Nord Stream 2, which was intended to increase the flow of gas from Russia to Germany, reportedly contained 300m cubic metres of gas when Berlin halted the certification process shortly before Russia invaded Ukraine.

That volume alone would translate to 200,000 tonnes of methane, Cooper said. If it all escaped, it would exceed the 100,000 tonnes of methane vented by the Aliso Canyon blowout, the biggest gas leak in US history, which happened in California in 2015. Aliso had the warming equivalent of half a million cars.

The Aliso Canyon gas leak was the first time I can remember that the public was able to actually see greenhouse gas emissions in a major way, thanks to this infrared footage:

I don’t know if anyone had their minds changed by that incident and the coverage of it, but if so it clearly wasn’t enough. I’ve said in the past that one of my concerns with nuclear power is the danger posed by war and by terrorism. I still think we should be using nuclear power, but I think that security and the dangers of a rapidly changing climate are both valid concerns if we’re going to massively increase our use of that technology. Fossil fuels have all of the same problems, except that they are already driving us towards extinction at a rate few believed possible even a couple decades ago.

This leak, to use an overly-appropriate simile, is like pouring gasoline on a flame.

I believe the warming of our climate has already gained enough momentum that it would keep warming for centuries even if we cut off all fossil fuel emissions tomorrow. I believe we can influence that, and in time possibly even reverse it, but it’s important to understand that we are already rolling down that hill. Our current emissions mainly serve to accelerate us further out of control.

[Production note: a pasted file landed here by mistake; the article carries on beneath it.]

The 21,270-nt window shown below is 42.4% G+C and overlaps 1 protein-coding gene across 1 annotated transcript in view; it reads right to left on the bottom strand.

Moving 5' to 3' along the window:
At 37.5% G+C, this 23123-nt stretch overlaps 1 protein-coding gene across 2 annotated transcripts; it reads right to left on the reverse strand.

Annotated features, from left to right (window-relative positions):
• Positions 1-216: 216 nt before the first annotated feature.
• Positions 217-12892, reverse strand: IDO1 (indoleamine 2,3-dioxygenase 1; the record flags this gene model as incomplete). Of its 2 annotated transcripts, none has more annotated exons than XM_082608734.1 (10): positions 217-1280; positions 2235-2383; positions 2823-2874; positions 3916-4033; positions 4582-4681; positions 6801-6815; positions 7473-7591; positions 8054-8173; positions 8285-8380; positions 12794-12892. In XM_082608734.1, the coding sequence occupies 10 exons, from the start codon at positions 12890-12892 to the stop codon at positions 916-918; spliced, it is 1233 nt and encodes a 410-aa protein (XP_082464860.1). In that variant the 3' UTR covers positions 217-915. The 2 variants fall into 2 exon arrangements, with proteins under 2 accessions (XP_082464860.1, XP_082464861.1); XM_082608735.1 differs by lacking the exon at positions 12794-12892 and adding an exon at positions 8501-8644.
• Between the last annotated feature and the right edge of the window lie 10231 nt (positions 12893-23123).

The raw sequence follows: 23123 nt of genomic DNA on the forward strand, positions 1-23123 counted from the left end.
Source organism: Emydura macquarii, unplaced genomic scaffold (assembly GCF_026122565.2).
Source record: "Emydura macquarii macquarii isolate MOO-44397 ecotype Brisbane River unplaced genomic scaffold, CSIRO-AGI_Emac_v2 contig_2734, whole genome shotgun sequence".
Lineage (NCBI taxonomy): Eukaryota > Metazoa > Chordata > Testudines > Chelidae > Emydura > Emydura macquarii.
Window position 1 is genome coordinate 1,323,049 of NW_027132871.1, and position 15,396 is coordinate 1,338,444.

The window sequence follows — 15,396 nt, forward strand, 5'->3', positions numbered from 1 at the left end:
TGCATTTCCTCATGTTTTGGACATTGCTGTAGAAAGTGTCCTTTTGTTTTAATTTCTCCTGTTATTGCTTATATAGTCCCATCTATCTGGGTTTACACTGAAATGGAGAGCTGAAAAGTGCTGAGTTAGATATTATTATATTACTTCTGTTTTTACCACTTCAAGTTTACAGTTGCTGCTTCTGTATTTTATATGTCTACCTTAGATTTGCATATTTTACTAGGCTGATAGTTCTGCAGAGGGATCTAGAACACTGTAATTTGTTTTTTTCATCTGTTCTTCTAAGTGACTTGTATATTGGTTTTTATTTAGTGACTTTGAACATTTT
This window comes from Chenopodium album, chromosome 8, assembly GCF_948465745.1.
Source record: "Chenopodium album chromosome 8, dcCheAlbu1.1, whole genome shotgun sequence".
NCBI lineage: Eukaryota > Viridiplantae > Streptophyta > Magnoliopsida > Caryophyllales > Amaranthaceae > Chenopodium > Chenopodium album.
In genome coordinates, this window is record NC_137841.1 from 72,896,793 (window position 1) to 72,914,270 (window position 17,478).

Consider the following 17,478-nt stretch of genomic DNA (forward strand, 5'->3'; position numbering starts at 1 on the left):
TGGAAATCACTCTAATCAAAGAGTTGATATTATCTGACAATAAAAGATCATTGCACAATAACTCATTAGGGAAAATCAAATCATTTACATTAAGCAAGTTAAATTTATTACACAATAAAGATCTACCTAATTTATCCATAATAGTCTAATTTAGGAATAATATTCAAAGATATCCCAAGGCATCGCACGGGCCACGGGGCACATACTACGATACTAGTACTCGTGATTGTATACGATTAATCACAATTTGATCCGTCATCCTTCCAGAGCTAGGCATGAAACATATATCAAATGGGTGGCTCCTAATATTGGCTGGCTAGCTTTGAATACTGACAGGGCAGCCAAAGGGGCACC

And this? Well, I suppose time will tell how severe of a problem it is, but we did not need this right now. We really didn’t. Things were going badly enough already.

Prof Grant Allen, an expert in Earth and environmental science at Manchester University, said it was unlikely that natural processes, which convert small amounts of methane into carbon dioxide, would be able to absorb much of the leak.

Allen said: “This is a colossal amount of gas, in really large bubbles. If you have small sources of gas, nature will help out by digesting the gas. In the Deepwater Horizon spill, there was a lot of attenuation of methane by bacteria.

“My scientific experience is telling me that – with a big blow-up like this – methane will not have time to be attenuated by nature. So a significant proportion will be vented as methane gas.”